“Looking at photographs always rekindles experiences of the past, and what has surfaced from that past is the complete joy of discovery we felt in our work.” – Douglas Baz and Charles H. Traub
For six months in 1974, two young photographers, fresh out of art school in Chicago, traveled through Cajun country, documenting the people, festivals, material culture, and haunting landscapes of Acadiana and its coastal outposts. Never before published or exhibited as a group, the 163 black-and-white images in Cajun Document illuminate south-central Louisiana as it stood poised on the verge of enormous change.
Coastal erosion, a boom in oil and natural gas production, and worldwide interest in Cajun music and Cajun food would shortly transform the landscape, the economy, and the culture of Acadiana forever. Douglas Baz and Charles H. Traub’s sensitive, insightful photographs preserve an image of Cajun country less well known and less subject to outside influences than it would ever be again. Distributed for the Historic New Orleans Collection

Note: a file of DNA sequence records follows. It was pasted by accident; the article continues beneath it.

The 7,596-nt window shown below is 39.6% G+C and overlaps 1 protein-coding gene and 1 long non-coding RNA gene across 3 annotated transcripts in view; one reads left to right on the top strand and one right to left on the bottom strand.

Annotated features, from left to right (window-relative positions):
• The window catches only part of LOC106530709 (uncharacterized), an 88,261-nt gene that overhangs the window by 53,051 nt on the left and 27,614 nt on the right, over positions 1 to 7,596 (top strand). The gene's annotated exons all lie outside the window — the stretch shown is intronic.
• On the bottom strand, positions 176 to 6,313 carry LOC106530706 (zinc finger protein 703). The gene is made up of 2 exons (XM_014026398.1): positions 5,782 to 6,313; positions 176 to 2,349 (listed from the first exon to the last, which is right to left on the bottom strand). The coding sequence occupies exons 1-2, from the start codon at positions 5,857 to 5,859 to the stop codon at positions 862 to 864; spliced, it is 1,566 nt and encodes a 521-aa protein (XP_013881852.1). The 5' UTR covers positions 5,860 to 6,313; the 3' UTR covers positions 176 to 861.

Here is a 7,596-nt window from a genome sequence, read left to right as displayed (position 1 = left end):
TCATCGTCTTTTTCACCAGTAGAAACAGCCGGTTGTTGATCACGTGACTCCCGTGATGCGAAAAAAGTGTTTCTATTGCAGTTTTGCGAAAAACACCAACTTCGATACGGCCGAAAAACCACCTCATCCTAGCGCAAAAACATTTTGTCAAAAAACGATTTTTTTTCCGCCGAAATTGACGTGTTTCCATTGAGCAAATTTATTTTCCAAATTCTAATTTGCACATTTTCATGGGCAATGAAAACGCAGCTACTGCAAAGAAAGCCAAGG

Douglas Baz is a fine art photographer whose work is held in the Museum of Modern Art, the Smithsonian Institution, and numerous other permanent collections. A graduate of the Institute of Design, in Chicago, he founded the department of photography at Bard College in 1975.
Charles H. Traub, former chair of the photography department at Columbia College Chicago, founded the MFA program in photography, video, and related media at the School of Visual Arts, New York. He has had more than sixty major exhibitions in galleries and museums throughout the world.